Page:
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IVM Project a giant step backwards for southwestern Oregon

Any day now the Medford District BLM could approve the Integrated Vegetation Management for Resilient Lands Project (IVM). This project calls for widespread industrial logging under the guise of “forest resiliency” and “forest health” thinning. Yet, the scope, scale and intensity of the logging proposed would have significant environmental impacts.

If approved, the IVM would allow the agency to log up to 20,000 acres and build 90 miles of new road per decade with “no sunset date” on BLM lands throughout southwestern Oregon. This means hundreds of miles of new roads could be constructed and many tens of thousands of acres could be logged under the authorizations proposed in the IVM.

To make matters worse, the project focuses its proposed treatments on Late Successional Reserve forests designated to protect old growth and mature forest habitat for the northern spotted owl. Instead of protecting this habitat, BLM intends to log these forests, removing trees up to 36 inches in diameter, in stands over 120 years old and down to 30% canopy cover. This level of overstory canopy and large tree removal will dramatically increase fire risks both by removing large, fire-resistant trees and by regenerating young, highly flammable vegetation wherever overstory canopy is compromised.

The IVM would also authorize “group selection” logging, a form of staggered clearcut logging that allows for the removal of 4-acre “openings” across 20% of a mature, closed canopy stand. These “openings” will look, act and respond like small clearcuts, fragmenting forest habitats and embedding mature, fire-resistant forests with thickets of young, even-aged vegetation that has been proven to burn at elevated fire severity.

Perhaps most concerning is the fundamental shift that the IVM represents to the public land management planning process on over 800,000 acres of BLM land in southwestern Oregon, from Cow Creek west of Glendale, to the Illinois Valley, in areas around Grants Pass, Merlin, the Applegate Valley, the Upper Rogue, Butte Falls, the Rogue Valley and in other portions of the region.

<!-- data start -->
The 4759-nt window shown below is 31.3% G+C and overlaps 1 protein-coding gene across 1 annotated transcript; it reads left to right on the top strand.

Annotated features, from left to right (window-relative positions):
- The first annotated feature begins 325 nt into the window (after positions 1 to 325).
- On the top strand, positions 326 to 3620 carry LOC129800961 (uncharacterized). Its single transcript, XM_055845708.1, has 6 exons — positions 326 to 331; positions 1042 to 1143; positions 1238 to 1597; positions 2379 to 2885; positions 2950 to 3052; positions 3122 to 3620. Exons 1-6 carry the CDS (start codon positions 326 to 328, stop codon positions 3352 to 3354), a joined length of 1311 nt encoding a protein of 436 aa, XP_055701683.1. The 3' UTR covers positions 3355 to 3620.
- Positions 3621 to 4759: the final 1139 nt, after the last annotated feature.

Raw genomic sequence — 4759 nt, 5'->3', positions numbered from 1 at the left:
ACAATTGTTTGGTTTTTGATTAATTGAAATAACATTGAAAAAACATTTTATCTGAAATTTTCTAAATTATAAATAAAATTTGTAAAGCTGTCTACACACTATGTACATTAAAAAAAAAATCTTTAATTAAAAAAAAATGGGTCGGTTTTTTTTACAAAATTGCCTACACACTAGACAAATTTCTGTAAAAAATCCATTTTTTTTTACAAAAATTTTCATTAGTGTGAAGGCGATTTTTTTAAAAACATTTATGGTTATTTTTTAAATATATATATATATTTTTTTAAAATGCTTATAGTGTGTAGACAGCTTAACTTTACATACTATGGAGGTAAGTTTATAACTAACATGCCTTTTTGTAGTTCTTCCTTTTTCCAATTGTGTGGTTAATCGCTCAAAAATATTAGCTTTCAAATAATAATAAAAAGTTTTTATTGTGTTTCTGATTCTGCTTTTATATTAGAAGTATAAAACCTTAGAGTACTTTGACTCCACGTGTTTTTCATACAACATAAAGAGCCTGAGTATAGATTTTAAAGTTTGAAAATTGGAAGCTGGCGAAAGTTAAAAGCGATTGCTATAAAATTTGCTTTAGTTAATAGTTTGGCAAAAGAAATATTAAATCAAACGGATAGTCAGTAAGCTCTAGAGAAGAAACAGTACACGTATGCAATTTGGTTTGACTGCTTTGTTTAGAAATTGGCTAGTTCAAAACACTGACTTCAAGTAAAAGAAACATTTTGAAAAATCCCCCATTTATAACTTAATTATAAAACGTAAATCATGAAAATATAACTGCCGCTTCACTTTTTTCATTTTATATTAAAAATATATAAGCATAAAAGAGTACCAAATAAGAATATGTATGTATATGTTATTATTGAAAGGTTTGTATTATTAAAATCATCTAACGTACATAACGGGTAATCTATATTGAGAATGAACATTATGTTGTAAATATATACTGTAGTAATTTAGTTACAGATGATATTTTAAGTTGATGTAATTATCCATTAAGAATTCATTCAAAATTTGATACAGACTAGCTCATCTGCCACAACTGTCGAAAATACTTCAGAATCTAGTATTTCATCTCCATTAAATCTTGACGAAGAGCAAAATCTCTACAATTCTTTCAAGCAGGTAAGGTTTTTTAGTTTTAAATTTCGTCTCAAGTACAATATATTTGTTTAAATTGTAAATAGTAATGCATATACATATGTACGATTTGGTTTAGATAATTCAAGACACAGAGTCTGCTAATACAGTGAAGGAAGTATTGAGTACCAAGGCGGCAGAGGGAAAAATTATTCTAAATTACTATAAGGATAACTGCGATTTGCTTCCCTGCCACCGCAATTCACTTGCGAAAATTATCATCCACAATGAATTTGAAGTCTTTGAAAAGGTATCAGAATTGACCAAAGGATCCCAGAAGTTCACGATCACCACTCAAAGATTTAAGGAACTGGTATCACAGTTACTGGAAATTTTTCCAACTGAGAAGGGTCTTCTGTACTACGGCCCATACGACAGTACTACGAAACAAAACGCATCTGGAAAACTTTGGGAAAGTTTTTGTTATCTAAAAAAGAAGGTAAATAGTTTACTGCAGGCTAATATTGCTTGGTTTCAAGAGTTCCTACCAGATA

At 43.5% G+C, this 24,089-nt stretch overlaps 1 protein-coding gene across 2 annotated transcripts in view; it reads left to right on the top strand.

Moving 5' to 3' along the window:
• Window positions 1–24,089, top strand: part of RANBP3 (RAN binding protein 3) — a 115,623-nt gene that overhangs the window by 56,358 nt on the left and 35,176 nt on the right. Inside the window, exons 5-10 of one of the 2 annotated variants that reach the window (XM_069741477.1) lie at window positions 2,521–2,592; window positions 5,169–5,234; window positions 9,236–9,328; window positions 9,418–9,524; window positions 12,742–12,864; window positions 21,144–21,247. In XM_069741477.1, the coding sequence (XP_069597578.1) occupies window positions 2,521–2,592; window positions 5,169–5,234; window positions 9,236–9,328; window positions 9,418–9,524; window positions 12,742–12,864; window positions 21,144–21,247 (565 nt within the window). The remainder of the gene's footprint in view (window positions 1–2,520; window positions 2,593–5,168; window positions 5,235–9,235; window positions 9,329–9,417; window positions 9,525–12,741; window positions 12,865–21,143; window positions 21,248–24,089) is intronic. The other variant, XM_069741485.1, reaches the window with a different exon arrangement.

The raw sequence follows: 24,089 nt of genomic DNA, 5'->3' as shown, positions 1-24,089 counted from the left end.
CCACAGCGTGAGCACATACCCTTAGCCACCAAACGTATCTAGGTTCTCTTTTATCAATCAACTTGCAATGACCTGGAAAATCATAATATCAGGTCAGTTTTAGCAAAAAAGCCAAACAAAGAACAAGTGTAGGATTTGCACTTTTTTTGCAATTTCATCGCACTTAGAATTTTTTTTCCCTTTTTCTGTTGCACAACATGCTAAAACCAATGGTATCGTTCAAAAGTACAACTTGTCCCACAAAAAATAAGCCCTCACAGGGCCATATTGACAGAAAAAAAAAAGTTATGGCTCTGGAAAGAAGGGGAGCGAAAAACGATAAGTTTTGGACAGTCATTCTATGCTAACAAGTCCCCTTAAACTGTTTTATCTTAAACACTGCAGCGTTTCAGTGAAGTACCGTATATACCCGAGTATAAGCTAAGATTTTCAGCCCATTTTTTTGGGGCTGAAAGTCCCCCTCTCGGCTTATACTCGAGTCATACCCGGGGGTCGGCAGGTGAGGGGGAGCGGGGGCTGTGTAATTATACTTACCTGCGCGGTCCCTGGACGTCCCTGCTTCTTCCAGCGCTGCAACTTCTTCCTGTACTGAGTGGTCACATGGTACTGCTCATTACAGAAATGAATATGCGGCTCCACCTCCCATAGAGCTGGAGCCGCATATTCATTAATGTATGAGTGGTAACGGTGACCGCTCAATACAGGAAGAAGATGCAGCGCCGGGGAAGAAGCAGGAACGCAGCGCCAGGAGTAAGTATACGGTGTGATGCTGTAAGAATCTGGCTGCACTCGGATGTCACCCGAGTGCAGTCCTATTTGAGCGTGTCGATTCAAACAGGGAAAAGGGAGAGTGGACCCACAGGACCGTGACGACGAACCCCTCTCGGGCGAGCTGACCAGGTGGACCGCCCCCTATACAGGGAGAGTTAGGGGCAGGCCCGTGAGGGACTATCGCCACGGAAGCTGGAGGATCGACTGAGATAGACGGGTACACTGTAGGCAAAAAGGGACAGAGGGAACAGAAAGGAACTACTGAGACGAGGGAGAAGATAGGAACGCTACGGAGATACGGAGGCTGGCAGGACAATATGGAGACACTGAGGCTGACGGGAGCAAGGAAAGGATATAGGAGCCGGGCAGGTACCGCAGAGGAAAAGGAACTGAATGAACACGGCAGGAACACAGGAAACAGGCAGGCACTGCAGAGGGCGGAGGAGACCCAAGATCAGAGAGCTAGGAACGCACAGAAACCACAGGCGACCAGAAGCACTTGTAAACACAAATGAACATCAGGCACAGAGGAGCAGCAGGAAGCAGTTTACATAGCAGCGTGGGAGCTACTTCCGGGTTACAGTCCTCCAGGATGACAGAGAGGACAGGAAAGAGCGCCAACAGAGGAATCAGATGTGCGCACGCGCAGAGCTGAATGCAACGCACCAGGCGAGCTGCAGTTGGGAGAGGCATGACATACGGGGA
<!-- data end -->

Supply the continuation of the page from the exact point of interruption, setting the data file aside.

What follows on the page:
As the IVM is currently proposed, the agency will no longer consult with the community as partners while designing a timber sale or other federal land management projects. Instead, the public would only be notified after a project has been fully designed and approved. Local residents find this proposed change to be completely unacceptable and anti-democratic.

Under the IVM, large-scale timber sales would be approved under a Determination of NEPA Adequacy (DNA), which does not require any public process, public transparency, or any scientific analysis before a decision is made. Public engagement would be at the discretion of BLM land managers, and additional administrative remedies would also be removed, leaving a 15-day appeal period and litigation as the only available forms of public involvement.

As I write this, the BLM is designing timber sales under the provisions of the still unapproved IVM Project. This includes the Penn Butte and Late Mungers Timber Sales proposed in the mountains west of Williams. Currently, the BLM is marking timber sale unit boundaries and trees for removal in the Penn Butte Timber Sale, without addressing public concerns, considering public input or providing any opportunities for public involvement. The little information that is available indicates that the BLM intends to auction the Penn Butte Timber Sale off to the highest bidder in March. Even less is known about the Late Mungers Timber Sale which is proposed for timber auction in June.

While the Biden administration announces its Task Force on Collaborative Conservation in the West, the IVM Project signals the end of collaboration on local BLM lands here in southwest Oregon. The IVM will only increase the current lack of trust between the BLM and the public it claims to serve. Just like current attempts to suppress the vote on a national stage, the IVM is a product of Trump-era policies meant to both increase the influence of industrial interests and take the public out of public lands management. This approach will degrade our forests, damage our local economy and nearby recreation areas, make our communities less fire resilient, emit large volumes of carbon into the atmosphere and bring back the timber wars to southwestern Oregon. Does that sound like increased resilience? Or a giant step backwards?

Luke Ruediger is executive director for the Applegate Neighborhood Network and conservation director for the Klamath Forest Alliance. He lives in the Applegate River watershed and has lived in southwestern Oregon his entire life.